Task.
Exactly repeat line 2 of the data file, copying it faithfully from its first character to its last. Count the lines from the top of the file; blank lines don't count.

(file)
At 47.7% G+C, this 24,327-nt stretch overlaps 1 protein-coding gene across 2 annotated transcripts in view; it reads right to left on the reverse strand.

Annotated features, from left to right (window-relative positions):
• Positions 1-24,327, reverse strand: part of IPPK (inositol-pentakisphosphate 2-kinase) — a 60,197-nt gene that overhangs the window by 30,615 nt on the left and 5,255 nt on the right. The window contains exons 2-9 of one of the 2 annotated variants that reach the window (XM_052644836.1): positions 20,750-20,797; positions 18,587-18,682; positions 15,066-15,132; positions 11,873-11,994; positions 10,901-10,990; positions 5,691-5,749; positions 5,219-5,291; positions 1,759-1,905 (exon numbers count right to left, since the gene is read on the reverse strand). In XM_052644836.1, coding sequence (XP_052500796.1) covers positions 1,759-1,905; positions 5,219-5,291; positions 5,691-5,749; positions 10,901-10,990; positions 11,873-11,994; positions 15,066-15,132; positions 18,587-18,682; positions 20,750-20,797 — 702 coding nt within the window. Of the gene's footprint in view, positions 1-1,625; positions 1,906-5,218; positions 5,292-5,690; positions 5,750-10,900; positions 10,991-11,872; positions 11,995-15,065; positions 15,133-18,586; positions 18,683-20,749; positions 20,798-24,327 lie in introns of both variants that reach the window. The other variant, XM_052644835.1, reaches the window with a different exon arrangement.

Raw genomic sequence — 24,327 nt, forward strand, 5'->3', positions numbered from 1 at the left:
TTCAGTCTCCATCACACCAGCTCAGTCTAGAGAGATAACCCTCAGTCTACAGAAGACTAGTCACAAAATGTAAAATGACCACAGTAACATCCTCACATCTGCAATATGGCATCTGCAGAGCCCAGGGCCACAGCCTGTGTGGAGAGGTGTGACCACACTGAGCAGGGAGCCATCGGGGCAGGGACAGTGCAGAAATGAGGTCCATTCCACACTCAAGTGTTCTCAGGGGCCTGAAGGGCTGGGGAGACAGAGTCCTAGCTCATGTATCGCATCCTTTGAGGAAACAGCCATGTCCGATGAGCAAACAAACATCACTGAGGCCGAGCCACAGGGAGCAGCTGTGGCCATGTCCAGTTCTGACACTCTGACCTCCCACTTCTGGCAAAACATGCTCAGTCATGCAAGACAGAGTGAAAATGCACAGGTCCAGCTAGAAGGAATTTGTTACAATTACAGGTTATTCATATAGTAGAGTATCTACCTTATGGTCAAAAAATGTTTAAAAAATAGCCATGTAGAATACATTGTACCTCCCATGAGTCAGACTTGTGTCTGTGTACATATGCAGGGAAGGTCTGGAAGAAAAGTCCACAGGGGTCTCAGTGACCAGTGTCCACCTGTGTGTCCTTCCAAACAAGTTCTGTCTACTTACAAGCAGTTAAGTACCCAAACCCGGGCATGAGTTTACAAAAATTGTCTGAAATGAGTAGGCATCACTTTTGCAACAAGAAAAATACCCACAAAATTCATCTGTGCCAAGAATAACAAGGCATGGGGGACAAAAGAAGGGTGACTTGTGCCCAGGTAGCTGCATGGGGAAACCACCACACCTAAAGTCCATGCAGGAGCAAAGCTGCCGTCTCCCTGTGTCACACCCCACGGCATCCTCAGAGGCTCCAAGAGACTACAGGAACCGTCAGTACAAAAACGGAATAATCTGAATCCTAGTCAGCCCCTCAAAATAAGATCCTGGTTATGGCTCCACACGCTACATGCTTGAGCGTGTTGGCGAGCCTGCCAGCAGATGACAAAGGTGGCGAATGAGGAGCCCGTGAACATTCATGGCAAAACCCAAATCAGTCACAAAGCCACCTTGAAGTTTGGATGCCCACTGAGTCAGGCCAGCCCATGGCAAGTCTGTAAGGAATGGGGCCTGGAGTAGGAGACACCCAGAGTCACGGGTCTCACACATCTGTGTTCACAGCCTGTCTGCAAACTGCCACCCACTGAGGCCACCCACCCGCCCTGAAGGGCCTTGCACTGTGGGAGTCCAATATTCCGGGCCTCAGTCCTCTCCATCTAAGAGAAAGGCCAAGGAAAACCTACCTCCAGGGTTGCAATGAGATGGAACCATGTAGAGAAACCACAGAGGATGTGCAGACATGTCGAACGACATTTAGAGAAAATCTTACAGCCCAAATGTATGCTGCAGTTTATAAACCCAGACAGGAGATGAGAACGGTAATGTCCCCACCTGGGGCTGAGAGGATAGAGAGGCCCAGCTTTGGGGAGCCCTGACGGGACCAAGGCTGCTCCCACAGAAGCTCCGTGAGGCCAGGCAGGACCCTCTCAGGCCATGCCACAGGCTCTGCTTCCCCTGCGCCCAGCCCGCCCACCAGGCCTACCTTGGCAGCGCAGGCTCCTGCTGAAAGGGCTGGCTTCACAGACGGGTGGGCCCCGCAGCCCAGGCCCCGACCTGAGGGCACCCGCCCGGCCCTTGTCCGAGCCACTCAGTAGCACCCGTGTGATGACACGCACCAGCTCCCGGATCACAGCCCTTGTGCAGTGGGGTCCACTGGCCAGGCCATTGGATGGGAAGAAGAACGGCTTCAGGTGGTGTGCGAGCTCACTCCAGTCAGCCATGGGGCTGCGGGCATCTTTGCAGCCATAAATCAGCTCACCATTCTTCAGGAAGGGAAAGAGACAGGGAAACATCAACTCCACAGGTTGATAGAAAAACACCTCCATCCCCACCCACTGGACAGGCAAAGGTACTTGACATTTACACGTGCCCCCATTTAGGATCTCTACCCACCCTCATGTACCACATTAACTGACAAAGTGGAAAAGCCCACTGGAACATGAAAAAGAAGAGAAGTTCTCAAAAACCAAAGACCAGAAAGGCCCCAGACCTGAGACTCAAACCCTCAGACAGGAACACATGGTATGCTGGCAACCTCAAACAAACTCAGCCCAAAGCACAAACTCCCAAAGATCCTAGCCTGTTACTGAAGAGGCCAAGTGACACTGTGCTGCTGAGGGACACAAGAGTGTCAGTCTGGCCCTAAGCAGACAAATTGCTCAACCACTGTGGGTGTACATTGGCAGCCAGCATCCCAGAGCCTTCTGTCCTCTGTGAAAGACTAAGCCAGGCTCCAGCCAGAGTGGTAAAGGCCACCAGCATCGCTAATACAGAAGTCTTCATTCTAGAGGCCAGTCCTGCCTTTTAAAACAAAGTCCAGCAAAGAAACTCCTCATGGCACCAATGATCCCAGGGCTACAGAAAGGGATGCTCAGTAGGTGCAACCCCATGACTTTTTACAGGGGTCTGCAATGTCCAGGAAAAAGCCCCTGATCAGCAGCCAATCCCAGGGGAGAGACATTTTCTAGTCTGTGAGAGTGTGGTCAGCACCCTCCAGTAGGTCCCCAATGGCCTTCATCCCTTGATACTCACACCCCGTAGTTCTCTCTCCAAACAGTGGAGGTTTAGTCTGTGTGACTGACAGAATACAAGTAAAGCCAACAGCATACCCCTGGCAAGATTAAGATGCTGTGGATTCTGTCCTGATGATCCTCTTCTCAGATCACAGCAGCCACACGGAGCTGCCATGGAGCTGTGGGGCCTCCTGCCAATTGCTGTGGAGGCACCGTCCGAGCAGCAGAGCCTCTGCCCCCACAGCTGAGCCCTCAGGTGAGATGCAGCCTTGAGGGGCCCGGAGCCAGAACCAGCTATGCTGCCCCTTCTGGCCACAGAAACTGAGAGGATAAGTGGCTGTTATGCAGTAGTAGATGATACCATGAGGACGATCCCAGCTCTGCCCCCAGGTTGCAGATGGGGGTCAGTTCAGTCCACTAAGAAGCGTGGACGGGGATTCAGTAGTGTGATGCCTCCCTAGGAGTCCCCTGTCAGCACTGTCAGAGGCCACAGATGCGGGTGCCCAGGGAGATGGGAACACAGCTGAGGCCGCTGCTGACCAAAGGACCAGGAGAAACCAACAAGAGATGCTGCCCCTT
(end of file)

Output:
Annotated features, from left to right (window-relative positions):